I am sure you have figured out by now that I am the type of person who is always on edge. All it takes is one small issue and I spin out of control for the day. I really need to learn how to relax and enjoy the moment. The issue I have is I am always looking forward to that next challenge. It really is a sickness.
With all that being said, it has been a productive offseason and I did spend more time with my family compared to offseasons gone by. It was enjoyable; we did not go anywhere spectacular or do anything really “cool.” We spent time at home in front of the fireplace and enjoyed each other’s company. I know when my wife reads this she will not remember those days because since New Year’s Day I have not had a day off. Also, my things to do lists are not working as well as I expected. I keep on moving my things to do to the following day and now I am a week behind. Hence my belated blog!
Here is my conclusion: I will get all those items on my to-do list finished after Pomona. I am in full Pomona mode; I am jacked up and ready to stand on the gas of our 10,000-horsepower PEAK Motor Oil Top Fuel dragster.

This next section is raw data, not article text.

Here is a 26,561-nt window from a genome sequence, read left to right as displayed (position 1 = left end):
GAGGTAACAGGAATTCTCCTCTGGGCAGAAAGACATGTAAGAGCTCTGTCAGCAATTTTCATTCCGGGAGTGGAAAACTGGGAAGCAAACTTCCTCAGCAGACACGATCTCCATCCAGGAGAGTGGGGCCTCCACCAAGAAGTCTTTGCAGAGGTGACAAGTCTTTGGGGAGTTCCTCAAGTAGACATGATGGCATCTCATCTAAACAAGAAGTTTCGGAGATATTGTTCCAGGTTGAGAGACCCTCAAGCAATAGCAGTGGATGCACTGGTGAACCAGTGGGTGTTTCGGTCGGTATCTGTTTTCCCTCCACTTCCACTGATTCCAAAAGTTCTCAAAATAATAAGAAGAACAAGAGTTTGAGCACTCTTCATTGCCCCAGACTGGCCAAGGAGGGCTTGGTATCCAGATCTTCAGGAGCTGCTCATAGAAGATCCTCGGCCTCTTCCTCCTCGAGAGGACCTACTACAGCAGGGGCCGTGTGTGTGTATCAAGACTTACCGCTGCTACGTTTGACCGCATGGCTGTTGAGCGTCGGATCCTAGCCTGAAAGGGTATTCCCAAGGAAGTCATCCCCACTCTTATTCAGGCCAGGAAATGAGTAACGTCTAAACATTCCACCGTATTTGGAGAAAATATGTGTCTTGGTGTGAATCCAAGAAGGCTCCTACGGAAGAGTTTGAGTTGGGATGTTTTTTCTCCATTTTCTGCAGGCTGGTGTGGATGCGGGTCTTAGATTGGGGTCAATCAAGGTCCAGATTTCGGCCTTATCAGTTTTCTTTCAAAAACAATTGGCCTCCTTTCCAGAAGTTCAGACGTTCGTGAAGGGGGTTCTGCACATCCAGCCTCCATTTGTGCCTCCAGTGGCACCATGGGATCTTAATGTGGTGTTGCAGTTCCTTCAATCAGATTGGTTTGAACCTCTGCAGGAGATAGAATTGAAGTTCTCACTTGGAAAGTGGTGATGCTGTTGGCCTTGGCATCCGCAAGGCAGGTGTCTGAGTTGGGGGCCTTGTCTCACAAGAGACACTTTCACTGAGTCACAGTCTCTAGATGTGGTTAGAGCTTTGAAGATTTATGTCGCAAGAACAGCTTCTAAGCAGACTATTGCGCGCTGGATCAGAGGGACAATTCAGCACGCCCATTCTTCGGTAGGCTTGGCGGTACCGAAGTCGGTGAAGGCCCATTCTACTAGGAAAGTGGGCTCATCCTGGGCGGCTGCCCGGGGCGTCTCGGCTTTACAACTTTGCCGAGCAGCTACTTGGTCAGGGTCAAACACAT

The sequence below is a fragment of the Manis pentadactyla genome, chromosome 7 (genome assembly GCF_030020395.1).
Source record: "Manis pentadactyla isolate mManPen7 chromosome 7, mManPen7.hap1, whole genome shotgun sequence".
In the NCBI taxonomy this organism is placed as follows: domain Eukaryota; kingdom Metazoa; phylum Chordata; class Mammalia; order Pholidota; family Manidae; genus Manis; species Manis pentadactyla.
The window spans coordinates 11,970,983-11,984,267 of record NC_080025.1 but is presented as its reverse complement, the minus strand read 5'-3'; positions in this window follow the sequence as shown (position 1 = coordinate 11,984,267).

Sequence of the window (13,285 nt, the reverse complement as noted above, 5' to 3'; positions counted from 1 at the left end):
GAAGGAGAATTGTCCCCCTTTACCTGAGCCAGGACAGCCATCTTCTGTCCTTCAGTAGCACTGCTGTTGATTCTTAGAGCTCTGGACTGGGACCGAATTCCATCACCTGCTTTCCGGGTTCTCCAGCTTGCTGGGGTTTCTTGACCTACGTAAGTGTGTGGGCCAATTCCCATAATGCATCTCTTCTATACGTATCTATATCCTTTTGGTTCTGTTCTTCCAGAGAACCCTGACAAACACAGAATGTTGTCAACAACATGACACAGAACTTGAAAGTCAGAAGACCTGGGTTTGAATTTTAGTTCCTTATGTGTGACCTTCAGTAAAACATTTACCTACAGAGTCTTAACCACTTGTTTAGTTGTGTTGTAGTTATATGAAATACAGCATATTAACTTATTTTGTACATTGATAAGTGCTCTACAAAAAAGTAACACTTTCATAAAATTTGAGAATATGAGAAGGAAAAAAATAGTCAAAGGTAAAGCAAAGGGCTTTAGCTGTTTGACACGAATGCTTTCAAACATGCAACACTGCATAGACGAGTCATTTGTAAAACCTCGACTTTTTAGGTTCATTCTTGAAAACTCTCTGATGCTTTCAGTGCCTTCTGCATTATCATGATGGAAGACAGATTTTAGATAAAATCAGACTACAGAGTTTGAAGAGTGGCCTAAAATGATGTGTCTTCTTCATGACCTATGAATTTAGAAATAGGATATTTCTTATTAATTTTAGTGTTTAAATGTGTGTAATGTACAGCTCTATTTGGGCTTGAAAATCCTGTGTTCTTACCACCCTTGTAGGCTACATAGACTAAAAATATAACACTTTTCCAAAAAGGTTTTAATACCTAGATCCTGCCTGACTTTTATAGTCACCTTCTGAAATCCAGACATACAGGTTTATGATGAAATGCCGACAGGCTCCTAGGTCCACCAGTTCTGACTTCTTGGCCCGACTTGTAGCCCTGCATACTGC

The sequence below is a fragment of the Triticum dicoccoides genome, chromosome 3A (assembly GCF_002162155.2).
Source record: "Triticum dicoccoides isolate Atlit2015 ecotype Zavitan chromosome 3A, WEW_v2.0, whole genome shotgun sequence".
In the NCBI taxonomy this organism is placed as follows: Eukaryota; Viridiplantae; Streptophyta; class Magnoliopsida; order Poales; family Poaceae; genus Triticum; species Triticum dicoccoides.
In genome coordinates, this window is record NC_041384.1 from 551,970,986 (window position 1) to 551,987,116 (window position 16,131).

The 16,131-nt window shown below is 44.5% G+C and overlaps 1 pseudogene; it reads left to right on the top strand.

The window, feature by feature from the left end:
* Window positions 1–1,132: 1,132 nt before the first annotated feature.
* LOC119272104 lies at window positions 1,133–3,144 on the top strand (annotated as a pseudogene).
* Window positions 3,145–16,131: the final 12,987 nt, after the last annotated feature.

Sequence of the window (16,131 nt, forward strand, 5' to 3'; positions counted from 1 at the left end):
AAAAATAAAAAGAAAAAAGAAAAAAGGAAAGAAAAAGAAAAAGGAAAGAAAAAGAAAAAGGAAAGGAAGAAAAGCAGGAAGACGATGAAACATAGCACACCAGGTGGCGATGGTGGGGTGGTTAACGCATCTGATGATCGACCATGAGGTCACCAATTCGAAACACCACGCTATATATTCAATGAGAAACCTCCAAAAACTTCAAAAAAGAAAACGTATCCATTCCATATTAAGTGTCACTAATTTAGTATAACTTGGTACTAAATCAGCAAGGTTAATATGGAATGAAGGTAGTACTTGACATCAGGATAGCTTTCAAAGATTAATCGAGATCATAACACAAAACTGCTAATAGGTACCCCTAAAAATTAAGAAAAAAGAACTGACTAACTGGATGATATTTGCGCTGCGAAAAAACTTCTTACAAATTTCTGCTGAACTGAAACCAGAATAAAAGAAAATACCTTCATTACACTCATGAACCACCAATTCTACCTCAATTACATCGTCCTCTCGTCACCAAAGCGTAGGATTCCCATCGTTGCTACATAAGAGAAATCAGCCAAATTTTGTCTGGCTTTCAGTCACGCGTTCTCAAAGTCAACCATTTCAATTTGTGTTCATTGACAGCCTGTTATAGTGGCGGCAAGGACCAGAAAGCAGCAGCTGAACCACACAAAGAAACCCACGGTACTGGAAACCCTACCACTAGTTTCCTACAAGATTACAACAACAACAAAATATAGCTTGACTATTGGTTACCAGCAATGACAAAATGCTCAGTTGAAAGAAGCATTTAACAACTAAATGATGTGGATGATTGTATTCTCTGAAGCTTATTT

The semi pulled out of the shop on Saturday and it is currently in Oklahoma. Right now, I am sitting at Chicago O’Hare airport because my plane just got cancelled. I had a flight to Nashville scheduled for an O’Reilly Auto Parts manager’s conference. Now I am on standby for the next flight at 5 p.m. I hope to catch that flight so I do not disappoint 5,000 O’Reilly Auto Parts store managers. At least the delay gave me time to catch up on my blog. This is the life of a “big-time” drag racer. I love every minute of it and I would not change a thing!
See you at Pomona. I will be the guy with a smile and drinking a Mello Yello!